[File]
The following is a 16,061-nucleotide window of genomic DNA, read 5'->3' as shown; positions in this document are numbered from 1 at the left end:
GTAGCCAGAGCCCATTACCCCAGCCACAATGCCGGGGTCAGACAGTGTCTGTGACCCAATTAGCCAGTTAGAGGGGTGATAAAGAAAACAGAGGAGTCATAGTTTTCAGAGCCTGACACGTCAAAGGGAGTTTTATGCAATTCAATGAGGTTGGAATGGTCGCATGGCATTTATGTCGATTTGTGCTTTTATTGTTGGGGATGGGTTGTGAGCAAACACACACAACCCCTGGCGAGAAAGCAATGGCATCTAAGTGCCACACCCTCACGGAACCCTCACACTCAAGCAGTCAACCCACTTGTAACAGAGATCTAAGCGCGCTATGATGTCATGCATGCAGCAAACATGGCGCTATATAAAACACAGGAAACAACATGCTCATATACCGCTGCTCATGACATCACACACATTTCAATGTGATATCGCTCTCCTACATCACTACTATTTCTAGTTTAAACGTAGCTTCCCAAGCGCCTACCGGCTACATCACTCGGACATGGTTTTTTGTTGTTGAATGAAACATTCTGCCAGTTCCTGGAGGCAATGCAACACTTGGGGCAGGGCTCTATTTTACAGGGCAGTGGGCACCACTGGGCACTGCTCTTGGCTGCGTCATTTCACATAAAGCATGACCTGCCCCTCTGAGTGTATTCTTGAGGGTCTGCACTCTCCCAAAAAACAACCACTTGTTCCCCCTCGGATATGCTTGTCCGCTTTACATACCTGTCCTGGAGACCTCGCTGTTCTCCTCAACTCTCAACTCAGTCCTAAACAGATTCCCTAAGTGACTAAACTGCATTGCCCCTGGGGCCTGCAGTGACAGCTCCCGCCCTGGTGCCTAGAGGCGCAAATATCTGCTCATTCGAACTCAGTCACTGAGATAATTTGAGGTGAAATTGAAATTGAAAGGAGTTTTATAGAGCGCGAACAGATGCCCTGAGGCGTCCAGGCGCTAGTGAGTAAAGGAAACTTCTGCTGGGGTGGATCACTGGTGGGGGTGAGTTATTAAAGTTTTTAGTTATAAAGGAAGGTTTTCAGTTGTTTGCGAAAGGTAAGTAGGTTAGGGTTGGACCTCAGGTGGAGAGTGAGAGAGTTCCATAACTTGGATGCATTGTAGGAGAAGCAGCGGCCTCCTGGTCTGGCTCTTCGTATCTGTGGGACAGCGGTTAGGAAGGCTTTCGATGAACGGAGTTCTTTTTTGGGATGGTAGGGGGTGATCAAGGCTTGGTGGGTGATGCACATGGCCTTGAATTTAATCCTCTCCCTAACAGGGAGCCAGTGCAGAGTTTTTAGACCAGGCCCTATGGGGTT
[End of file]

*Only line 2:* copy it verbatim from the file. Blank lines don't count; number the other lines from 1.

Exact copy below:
GTAGCCAGAGCCCATTACCCCAGCCACAATGCCGGGGTCAGACAGTGTCTGTGACCCAATTAGCCAGTTAGAGGGGTGATAAAGAAAACAGAGGAGTCATAGTTTTCAGAGCCTGACACGTCAAAGGGAGTTTTATGCAATTCAATGAGGTTGGAATGGTCGCATGGCATTTATGTCGATTTGTGCTTTTATTGTTGGGGATGGGTTGTGAGCAAACACACACAACCCCTGGCGAGAAAGCAATGGCATCTAAGTGCCACACCCTCACGGAACCCTCACACTCAAGCAGTCAACCCACTTGTAACAGAGATCTAAGCGCGCTATGATGTCATGCATGCAGCAAACATGGCGCTATATAAAACACAGGAAACAACATGCTCATATACCGCTGCTCATGACATCACACACATTTCAATGTGATATCGCTCTCCTACATCACTACTATTTCTAGTTTAAACGTAGCTTCCCAAGCGCCTACCGGCTACATCACTCGGACATGGTTTTTTGTTGTTGAATGAAACATTCTGCCAGTTCCTGGAGGCAATGCAACACTTGGGGCAGGGCTCTATTTTACAGGGCAGTGGGCACCACTGGGCACTGCTCTTGGCTGCGTCATTTCACATAAAGCATGACCTGCCCCTCTGAGTGTATTCTTGAGGGTCTGCACTCTCCCAAAAAACAACCACTTGTTCCCCCTCGGATATGCTTGTCCGCTTTACATACCTGTCCTGGAGACCTCGCTGTTCTCCTCAACTCTCAACTCAGTCCTAAACAGATTCCCTAAGTGACTAAACTGCATTGCCCCTGGGGCCTGCAGTGACAGCTCCCGCCCTGGTGCCTAGAGGCGCAAATATCTGCTCATTCGAACTCAGTCACTGAGATAATTTGAGGTGAAATTGAAATTGAAAGGAGTTTTATAGAGCGCGAACAGATGCCCTGAGGCGTCCAGGCGCTAGTGAGTAAAGGAAACTTCTGCTGGGGTGGATCACTGGTGGGGGTGAGTTATTAAAGTTTTTAGTTATAAAGGAAGGTTTTCAGTTGTTTGCGAAAGGTAAGTAGGTTAGGGTTGGACCTCAGGTGGAGAGTGAGAGAGTTCCATAACTTGGATGCATTGTAGGAGAAGCAGCGGCCTCCTGGTCTGGCTCTTCGTATCTGTGGGACAGCGGTTAGGAAGGCTTTCGATGAACGGAGTTCTTTTTTGGGATGGTAGGGGGTGATCAAGGCTTGGTGGGTGATGCACATGGCCTTGAATTTAATCCTCTCCCTAACAGGGAGCCAGTGCAGAGTTTTTAGACCAGGCCCTATGGGGTT